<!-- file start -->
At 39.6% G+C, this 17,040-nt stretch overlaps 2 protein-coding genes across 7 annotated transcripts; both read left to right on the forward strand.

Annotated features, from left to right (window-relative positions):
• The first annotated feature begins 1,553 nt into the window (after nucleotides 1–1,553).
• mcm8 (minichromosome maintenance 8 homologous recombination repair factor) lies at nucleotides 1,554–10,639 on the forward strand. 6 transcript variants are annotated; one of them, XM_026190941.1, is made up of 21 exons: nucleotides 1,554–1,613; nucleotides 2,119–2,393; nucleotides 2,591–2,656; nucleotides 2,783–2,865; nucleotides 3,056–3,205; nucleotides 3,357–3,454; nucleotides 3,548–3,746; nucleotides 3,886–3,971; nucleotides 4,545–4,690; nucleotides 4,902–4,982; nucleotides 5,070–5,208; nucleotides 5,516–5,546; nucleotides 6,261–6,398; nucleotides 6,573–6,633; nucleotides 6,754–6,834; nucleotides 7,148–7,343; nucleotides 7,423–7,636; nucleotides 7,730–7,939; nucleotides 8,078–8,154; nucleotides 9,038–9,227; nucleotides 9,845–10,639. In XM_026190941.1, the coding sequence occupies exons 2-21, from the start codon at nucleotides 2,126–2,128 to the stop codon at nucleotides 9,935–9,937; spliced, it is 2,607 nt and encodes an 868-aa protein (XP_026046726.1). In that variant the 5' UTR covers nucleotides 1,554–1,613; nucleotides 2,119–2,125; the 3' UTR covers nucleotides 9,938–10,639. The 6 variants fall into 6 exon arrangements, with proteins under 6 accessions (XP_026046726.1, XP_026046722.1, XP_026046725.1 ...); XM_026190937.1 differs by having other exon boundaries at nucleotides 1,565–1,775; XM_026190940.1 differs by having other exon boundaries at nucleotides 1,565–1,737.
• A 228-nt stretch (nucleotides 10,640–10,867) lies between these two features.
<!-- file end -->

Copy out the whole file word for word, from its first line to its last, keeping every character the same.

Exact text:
At 39.6% G+C, this 17,040-nt stretch overlaps 2 protein-coding genes across 7 annotated transcripts; both read left to right on the forward strand.

Annotated features, from left to right (window-relative positions):
• The first annotated feature begins 1,553 nt into the window (after nucleotides 1–1,553).
• mcm8 (minichromosome maintenance 8 homologous recombination repair factor) lies at nucleotides 1,554–10,639 on the forward strand. 6 transcript variants are annotated; one of them, XM_026190941.1, is made up of 21 exons: nucleotides 1,554–1,613; nucleotides 2,119–2,393; nucleotides 2,591–2,656; nucleotides 2,783–2,865; nucleotides 3,056–3,205; nucleotides 3,357–3,454; nucleotides 3,548–3,746; nucleotides 3,886–3,971; nucleotides 4,545–4,690; nucleotides 4,902–4,982; nucleotides 5,070–5,208; nucleotides 5,516–5,546; nucleotides 6,261–6,398; nucleotides 6,573–6,633; nucleotides 6,754–6,834; nucleotides 7,148–7,343; nucleotides 7,423–7,636; nucleotides 7,730–7,939; nucleotides 8,078–8,154; nucleotides 9,038–9,227; nucleotides 9,845–10,639. In XM_026190941.1, the coding sequence occupies exons 2-21, from the start codon at nucleotides 2,126–2,128 to the stop codon at nucleotides 9,935–9,937; spliced, it is 2,607 nt and encodes an 868-aa protein (XP_026046726.1). In that variant the 5' UTR covers nucleotides 1,554–1,613; nucleotides 2,119–2,125; the 3' UTR covers nucleotides 9,938–10,639. The 6 variants fall into 6 exon arrangements, with proteins under 6 accessions (XP_026046726.1, XP_026046722.1, XP_026046725.1 ...); XM_026190937.1 differs by having other exon boundaries at nucleotides 1,565–1,775; XM_026190940.1 differs by having other exon boundaries at nucleotides 1,565–1,737.
• A 228-nt stretch (nucleotides 10,640–10,867) lies between these two features.